Journal Articles



The P's and Q's of Methodology Development


P. Labute
Chemical Computing Group Inc.


Suppose that Professor Peabody develops an interesting and useful chemistry program called P. Using P is simply a matter of contacting Professor Peabody and obtaining P. Naturally, P runs on all in-house hardware platforms, fits perfectly with the in-house methodology and requires no further modification to support the chemical problems at hand. As time passes, new versions of P become available and are always in tune with current in-house thinking and methodology direction.

Unreasonable? Of course it is. Front-line researchers are just not concerned with systems integration, deployment and maintenance but with Science. Why should they be? After all, unless these researchers are directly supported by industry, there is no reason for them to consider any methodology or theoretical program but their own. Issues such as integration and maintenance belong to the domain of the commercial software companies.

Let's repeat the exercise.

Suppose that ChemCo Inc. develops an interesting and useful chemistry program called Q. Using Q is simply a matter of contacting ChemCo and licensing Q. Of course, Q runs on all in-house hardware platforms, fits perfectly with the in-house methodology and was designed to support the chemical problems at hand. As time passes, new versions of Q become available and are always in tune with current in-house thinking and methodology direction.

Unreasonable? No, this is supposed to be the raison d'être of software companies. This is the rationale for the high price tags on their software and the yearly maintenance fees. Sadly, this scenario is, perhaps, unrealistic and rarely, if ever, encountered in real life. Indeed, entertaining the notion is more likely than not to produce the thought "Fat Chance!".


"... discovery research, on the other
hand, is a blend of science, knowledge,
art and experience."


It might be tempting to say that the current state of affairs is only a reflection of the current batch of chemistry software companies, and that the situation will improve with time. One may even draw an analogy with, say, the early CAD industry. Early tools were specialized point solutions, integrated poorly and did not always fit in-house methodology. With the passage of time, industrial methodology was understood more fully, standards emerged and tool integration became the norm. But such analogies break down when one considers the fundamental activities of the users of the software tools: computational chemistry software tools are used in discovery research. Software tools in other industries deal mainly with automation of well-understood processes; discovery research, on the other hand, is a blend of science, knowledge, art and experience. Methodology, direction and focus differ widely. It is unlikely that the discovery "process" will ever be understood to the point where it can be fully automated.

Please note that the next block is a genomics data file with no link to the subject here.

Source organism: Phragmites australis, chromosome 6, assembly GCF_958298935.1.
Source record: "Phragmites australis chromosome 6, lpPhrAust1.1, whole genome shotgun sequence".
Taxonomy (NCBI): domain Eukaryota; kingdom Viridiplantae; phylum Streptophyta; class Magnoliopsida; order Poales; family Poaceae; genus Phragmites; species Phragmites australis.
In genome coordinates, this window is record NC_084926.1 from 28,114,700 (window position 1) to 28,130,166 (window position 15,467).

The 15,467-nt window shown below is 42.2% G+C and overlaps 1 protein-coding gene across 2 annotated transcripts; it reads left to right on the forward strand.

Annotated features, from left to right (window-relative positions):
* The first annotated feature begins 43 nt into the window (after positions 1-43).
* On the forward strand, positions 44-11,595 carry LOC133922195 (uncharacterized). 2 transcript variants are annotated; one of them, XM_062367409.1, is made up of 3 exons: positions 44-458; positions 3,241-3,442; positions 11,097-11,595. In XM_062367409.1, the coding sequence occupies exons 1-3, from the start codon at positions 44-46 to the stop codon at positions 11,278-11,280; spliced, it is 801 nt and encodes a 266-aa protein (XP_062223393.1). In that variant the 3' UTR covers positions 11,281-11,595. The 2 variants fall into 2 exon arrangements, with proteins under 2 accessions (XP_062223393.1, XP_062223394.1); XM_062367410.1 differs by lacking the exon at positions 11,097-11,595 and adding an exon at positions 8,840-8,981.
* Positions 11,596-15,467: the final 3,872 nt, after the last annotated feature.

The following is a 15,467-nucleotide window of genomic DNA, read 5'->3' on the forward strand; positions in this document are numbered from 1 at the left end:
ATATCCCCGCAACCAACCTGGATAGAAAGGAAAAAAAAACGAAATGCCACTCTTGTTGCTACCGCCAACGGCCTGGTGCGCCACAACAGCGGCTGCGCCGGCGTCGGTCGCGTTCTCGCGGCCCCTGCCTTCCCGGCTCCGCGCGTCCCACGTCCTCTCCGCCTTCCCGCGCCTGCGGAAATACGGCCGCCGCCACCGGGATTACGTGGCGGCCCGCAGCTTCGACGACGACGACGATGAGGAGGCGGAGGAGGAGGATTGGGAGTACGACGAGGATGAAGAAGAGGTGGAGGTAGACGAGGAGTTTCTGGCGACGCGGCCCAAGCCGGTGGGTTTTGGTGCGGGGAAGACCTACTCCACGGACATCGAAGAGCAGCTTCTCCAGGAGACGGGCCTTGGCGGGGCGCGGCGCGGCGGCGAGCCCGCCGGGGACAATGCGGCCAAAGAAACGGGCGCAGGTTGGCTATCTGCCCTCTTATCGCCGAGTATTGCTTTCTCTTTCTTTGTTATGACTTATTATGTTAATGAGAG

If the problem is not the maturity of the computational chemistry software industry, then what is the problem? Consider, again, ChemCo and its chemistry program Q. Where did Q come from? Consider the cases.

  1. Program Q is really Professor Peabody's program P commercialized by ChemCo. ChemCo might have made it possible to run P from within its other tools, or might have refined P's user interface. Professor Peabody's group will continue to improve P and release new versions. While ChemCo will, presumably, be responsible for the industrial integration of P, Professor Peabody is responsible for methodology direction. With the commercialization being handled by ChemCo, Professor Peabody proceeds with his own research program.